Updated September 2022
If it’s time to replace your aging gas furnace, cost is the first thing on your mind, right?
So how much will replacing your furnace cost you when all is said and done? Well, in the Phoenix area, a furnace installation costs anywhere from $6,500 to $22,500.
We know that’s a big price range. But without inspecting your home and heating needs, it’s tough to give an accurate price.
But we can give you 4 rules of thumb for estimating your furnace installation cost:
- The higher the furnace’s AFUE, the higher the cost.
- The bigger the furnace size, the higher the cost.
- The more comfort features your unit has, the higher the cost.
- The more duct issues and installation difficulties your tech encounters, the higher the cost.
We’ll explain each of these factors below.
Want an accurate furnace replacement price? Just contact us. We’ll send over a tech to perform a free in-home consultation then offer you a fair, honest price.
Rules of thumb for estimating your furnace replacement cost:
1. The higher the AFUE, the higher the cost
Every furnace has an “AFUE” (Annual Fuel Utilization Efficiency) rating. And the higher the AFUE rating, the higher the cost of the furnace.
Why? Well, a higher AFUE rating means a more efficient unit (and lower monthly heating costs).
Here’s how it works:
The AFUE rating is a ratio of how much heat the furnace provided over the course of a year divided by the amount of fossil fuel energy it consumed.
For example, an AFUE of 80% means that:
- 80% of the energy in the fuel becomes heat for the home
- 20% of the energy is lost via condensation or flue gases
Another way of looking at it is an AFUE of 80% means that for every dollar you spend on heating your home, 80 cents goes toward actual heating and the other 20 cents is wasted.
AFUE ratings range from 80% to 98.7%.
At the very minimum, we suggest you get an 80% AFUE furnace (the federal minimum). But we suggest going even higher. Why? Well, come 2021, the federal minimum standard for gas furnaces could be raised to 92% AFUE.
Ultimately, though, you’ll want to ask a professional HVAC tech for advice on the AFUE rating you really need.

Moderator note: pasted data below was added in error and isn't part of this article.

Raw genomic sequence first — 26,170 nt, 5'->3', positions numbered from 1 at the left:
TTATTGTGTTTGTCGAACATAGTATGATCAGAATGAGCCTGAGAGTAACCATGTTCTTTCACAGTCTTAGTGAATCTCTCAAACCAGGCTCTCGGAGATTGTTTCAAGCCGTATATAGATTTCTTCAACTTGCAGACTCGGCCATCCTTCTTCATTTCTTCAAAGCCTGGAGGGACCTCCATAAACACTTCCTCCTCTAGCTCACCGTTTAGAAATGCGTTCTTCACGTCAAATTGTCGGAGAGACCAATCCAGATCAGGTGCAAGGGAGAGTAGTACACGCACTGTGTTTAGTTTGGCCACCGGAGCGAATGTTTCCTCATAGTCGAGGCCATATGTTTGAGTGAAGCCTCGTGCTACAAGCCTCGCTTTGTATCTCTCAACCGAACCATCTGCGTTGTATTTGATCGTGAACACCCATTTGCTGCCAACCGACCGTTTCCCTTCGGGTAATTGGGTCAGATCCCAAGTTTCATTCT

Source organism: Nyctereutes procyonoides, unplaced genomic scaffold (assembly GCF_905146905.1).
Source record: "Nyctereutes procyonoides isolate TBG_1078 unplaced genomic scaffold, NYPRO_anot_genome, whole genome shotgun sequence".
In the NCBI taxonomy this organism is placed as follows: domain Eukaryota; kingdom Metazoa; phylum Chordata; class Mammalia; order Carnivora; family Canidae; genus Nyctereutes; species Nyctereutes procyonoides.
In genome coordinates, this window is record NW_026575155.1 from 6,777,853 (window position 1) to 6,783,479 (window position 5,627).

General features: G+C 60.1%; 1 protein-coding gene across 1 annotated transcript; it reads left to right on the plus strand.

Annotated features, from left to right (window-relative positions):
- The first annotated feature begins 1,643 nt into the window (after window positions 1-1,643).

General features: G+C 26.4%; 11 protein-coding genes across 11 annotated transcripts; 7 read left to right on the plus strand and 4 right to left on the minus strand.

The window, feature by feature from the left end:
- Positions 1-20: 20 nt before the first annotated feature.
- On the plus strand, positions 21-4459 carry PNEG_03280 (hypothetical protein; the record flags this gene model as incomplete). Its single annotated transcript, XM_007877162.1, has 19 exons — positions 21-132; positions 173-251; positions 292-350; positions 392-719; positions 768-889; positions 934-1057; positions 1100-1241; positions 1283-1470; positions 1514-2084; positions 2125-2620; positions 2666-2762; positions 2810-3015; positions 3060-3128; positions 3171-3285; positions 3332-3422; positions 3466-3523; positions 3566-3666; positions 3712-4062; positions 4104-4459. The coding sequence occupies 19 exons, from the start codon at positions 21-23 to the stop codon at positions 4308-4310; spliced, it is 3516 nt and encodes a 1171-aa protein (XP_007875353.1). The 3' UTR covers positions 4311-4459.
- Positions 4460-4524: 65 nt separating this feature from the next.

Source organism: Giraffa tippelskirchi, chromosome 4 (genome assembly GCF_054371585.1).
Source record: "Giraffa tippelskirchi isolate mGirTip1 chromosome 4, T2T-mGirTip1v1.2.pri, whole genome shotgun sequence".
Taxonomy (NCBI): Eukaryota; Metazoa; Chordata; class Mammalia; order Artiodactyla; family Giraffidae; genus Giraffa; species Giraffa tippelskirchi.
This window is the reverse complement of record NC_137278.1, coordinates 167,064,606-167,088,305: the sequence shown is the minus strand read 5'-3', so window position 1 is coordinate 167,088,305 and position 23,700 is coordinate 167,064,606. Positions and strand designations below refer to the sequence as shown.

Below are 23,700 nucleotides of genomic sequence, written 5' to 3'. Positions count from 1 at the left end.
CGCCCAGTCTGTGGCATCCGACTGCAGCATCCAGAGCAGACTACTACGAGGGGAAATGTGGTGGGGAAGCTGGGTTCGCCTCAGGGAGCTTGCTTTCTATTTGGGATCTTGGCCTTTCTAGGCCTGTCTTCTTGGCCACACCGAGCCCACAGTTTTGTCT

2. The bigger the furnace, the higher the cost
A furnace is sized by how much heat it provides in an hour. This measurement of heat output is measured in BTUs (British Thermal Unit).
Residential furnaces typically range in size from 30,000 BTUs to 100,000+ BTUs.
But the most important thing to remember is that you don’t get to pick the size furnace you want. Instead, a professional needs to perform a load calculation that will determine the size furnace you need.
A load calculation will tell you how quickly hot air escapes from/cold air enters your home. And this will tell you the correct size furnace you need.
Without a load calculation, you’ll likely end up with either an:
- Oversized furnace, which means you’ll pay more than you need to for the unit. It also means the unit will “short-cycle” (turn on then off quickly) which increases energy bills and decreases the unit’s lifespan.
- Undersized furnace, which means the unit will run longer than it should to keep you warm. And this results in high energy bills and frequent repairs.
Pro tip: Don’t assume that you’re fine replacing your current furnace with one of the same size.
Most furnaces in Phoenix homes were sized incorrectly from the very beginning. And that’s usually because a lazy tech didn’t bother to perform a load calculation. Instead, they cut corners and only looked at the home’s square footage when sizing the furnace (which is only one factor out of many you should consider).
The bottom line? Make sure that you hire a professional who performs a true load calculation to ensure you get the right size furnace.
3. The more comfort features your unit has, the higher the cost
Not all furnaces are the same. Some come with advanced features that increase your comfort but also raise the price of the unit.
Some of these advanced “comfort features” include:
- Variable speed blowers. Standard furnaces come with fans that have either 1 or 2 pre-set modes (HIGH and LOW). But more advanced furnaces come with variable speed blowers that can ramp up or down to any speed according to how much heat is needed. These advanced blowers increase your comfort but also lower the furnace’s operating costs.
- Modulating heat stages. Furnaces with modulating heat stages can control just how hot the burners in the furnace get. This allows for very precise heating temperatures and lowers your monthly bills. Other standard furnaces come with only 1 pre-set heating modes—HIGH.
- Smart/programmable thermostats. Some homeowners opt to upgrade to a smart or programmable thermostat when they replace their furnace. These thermostats allow you to set heating schedules to lower your monthly bills and can even allow you to adjust your home’s temperature remotely.
4. The more installation difficulties your tech encounters, the higher the cost
The more difficult it is to replace your furnace, the more you’ll have to pay for time and labor (and possibly materials).
Some examples of “difficult” furnace replacements include:
- Homes that have ductwork issues (leaky or very dirty ducts)
- Furnaces that are installed in hard-to-reach areas like the attic or basement
- Switching from an electric to a gas furnace